Eilean Ban Lighthouse (also known as Kyleakin) is located on the island of the same name. It nestles below the Skye road bridge which links Skye with the mainland; indeed the bridge is partly constructed on Eilean Ban.
Engineer David Stevenson proposed the building of the lighthouse to mark the channel between the island (then known as Gillian Island) and the Isle of Skye. His plans were accepted by the Lighthouse Commissioners in 1853, and in 1855 the island was purchased by the Northern Lighthouse Board from Alex Matheson MP for 10 guineas.
Built by David and Thomas Stevenson, the 70ft tall lighthouse was completed in 1857, and first lit on 10th November of the same year. The light was originally fuelled by sperm whale oil, and the white beam was flanked by a red and green sector to indicate the safe channel.
Originally there were two lighthouse keepers resident with their families on the island, and a local occasional keeper was available in nearby Kyleakin in case of illness or holiday cover.
With the introduction of a paraffin vapour lamp in 1898, the manning of the light was reduced to just one keeper and his family. Prior to the building of the Skye Bridge, the lighthouse was serviced and refuelled by boat. Refuelling points were located on the north and south shores of the island as the greater depth of water allowed larger boats to berth.
In 1960 the light was changed to Acetylene gas, the station automated and the lighthouse was reclassified as a minor light.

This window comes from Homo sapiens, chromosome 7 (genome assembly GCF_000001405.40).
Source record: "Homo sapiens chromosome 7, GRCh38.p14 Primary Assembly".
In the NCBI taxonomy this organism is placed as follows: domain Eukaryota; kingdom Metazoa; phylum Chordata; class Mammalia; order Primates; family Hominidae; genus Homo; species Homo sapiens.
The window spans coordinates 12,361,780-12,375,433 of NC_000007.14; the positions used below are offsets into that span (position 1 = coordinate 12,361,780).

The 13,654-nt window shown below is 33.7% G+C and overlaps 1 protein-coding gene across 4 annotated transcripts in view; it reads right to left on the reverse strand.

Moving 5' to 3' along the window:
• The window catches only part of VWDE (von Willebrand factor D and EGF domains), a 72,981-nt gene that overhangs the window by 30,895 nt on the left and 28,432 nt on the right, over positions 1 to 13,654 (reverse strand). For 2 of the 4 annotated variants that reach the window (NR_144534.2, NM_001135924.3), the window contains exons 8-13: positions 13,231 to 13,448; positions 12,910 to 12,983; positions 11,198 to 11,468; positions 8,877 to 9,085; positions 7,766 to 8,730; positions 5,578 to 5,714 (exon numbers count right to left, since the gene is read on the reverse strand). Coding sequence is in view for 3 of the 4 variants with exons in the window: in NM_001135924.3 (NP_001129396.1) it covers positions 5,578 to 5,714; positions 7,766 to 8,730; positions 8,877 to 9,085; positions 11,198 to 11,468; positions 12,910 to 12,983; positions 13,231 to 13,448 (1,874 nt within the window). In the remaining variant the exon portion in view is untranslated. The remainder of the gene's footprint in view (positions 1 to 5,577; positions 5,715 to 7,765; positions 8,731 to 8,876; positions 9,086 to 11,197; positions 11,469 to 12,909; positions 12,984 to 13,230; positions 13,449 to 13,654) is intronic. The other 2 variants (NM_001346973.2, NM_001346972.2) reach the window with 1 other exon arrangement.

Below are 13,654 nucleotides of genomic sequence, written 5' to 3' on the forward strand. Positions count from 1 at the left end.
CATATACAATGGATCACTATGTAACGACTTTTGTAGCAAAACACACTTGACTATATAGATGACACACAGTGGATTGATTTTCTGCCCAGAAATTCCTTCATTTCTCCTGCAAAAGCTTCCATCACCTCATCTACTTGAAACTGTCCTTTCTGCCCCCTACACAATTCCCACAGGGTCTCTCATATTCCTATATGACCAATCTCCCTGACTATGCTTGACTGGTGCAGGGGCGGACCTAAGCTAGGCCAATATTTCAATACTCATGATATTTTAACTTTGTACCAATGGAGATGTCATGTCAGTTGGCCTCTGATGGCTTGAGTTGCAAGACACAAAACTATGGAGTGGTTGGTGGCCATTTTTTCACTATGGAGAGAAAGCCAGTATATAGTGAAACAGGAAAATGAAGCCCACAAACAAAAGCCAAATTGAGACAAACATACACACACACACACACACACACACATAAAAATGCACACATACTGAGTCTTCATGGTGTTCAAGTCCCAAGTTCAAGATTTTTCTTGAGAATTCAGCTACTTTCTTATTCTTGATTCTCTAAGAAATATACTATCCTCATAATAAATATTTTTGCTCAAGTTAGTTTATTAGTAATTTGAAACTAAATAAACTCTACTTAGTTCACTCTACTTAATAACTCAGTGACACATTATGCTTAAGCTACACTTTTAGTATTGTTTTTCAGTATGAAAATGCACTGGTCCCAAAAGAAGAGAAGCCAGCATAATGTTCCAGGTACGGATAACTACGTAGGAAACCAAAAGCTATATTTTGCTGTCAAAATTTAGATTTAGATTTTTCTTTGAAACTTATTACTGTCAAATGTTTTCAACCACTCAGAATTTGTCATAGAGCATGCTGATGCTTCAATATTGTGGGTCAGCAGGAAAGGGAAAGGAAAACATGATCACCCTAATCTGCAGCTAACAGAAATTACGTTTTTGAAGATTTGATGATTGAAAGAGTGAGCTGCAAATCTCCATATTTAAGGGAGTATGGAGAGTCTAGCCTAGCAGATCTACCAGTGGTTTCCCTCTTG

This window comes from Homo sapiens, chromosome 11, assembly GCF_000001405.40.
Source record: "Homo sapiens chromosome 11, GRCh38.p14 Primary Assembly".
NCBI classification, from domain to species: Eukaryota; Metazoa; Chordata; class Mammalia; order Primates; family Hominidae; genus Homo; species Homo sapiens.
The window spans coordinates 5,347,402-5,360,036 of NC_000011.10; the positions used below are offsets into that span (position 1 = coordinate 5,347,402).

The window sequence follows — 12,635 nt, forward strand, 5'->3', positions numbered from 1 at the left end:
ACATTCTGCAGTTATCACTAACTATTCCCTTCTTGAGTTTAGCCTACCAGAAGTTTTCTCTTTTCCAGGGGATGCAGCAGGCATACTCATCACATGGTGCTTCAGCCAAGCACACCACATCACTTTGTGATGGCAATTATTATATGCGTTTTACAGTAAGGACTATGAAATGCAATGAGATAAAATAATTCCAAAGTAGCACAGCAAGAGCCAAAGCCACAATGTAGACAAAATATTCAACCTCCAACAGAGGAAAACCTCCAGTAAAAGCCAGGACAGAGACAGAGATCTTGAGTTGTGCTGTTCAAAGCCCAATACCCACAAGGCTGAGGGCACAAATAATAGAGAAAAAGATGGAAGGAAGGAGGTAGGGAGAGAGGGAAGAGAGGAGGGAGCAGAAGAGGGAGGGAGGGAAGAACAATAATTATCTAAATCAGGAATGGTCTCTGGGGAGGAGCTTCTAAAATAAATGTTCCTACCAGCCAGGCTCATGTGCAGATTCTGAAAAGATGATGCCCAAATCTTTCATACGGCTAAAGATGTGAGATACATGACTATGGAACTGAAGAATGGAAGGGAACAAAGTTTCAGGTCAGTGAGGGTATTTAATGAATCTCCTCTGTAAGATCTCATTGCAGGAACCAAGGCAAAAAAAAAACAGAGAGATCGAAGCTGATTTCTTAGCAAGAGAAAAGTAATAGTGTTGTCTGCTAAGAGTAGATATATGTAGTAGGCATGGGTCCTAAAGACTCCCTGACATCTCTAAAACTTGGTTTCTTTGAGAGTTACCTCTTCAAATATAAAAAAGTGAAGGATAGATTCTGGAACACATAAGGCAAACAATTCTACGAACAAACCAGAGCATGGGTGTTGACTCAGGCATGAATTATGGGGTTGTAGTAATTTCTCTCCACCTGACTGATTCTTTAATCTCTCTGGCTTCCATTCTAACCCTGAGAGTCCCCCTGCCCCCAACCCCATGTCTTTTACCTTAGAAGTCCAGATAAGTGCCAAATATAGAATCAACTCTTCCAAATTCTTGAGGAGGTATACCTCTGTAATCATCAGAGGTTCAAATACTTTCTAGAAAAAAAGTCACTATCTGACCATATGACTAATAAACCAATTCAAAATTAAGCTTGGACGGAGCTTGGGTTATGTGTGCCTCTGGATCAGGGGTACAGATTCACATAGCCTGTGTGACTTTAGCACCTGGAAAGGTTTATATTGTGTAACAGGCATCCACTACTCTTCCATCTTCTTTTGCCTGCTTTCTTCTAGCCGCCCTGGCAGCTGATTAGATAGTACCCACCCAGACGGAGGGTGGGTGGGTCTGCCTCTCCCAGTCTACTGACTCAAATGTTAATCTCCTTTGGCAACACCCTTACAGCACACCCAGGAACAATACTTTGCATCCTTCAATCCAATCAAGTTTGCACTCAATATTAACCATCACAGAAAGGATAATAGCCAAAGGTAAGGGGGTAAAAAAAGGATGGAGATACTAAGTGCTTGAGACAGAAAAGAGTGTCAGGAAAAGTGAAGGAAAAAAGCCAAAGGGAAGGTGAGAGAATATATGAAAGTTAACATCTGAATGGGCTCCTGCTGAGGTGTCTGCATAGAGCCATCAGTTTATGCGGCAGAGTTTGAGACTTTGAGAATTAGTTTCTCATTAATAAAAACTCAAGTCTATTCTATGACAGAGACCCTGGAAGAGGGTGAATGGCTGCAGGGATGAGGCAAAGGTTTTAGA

The now redundant cottages were no longer needed by the Northern Lighthouse Board, and in 1963 were bought by Gavin Maxwell, naturalist, conservationist and author of “Ring of Bright Water”, although he did not live on Eilean Ban full time until January 1968, after fire destroyed his cottage at Sandaig.
He remained on the island until his death in September 1969. Prior to Maxwell buying the cottages, the living space was divided in two, but this was later removed, creating 40ft of space that became known as the Long Room, which is now a museum to Maxwell’s life.
After Maxwell’s death, the cottages changed hands, and owners included actor Michael Bryant, and Kwik-Fit entrepreneur Sir Tom Farmer.
The lighthouse was discontinued in 1993 with the building of the Skye Bridge but remains a prominent daymark. The channel into Loch Alsh was marked by red and green port and starboard lateral buoys.
By 1996 the cottages had become derelict. The cottages were restored by the Eilean Ban Trust. And at Kyleakin the Bright Water Visitor Centre was established to provide education and information about the island’s cultural and natural history.
Tours of the lighthouse and cottages are possible by booking with the Bright Water Visitor Centre.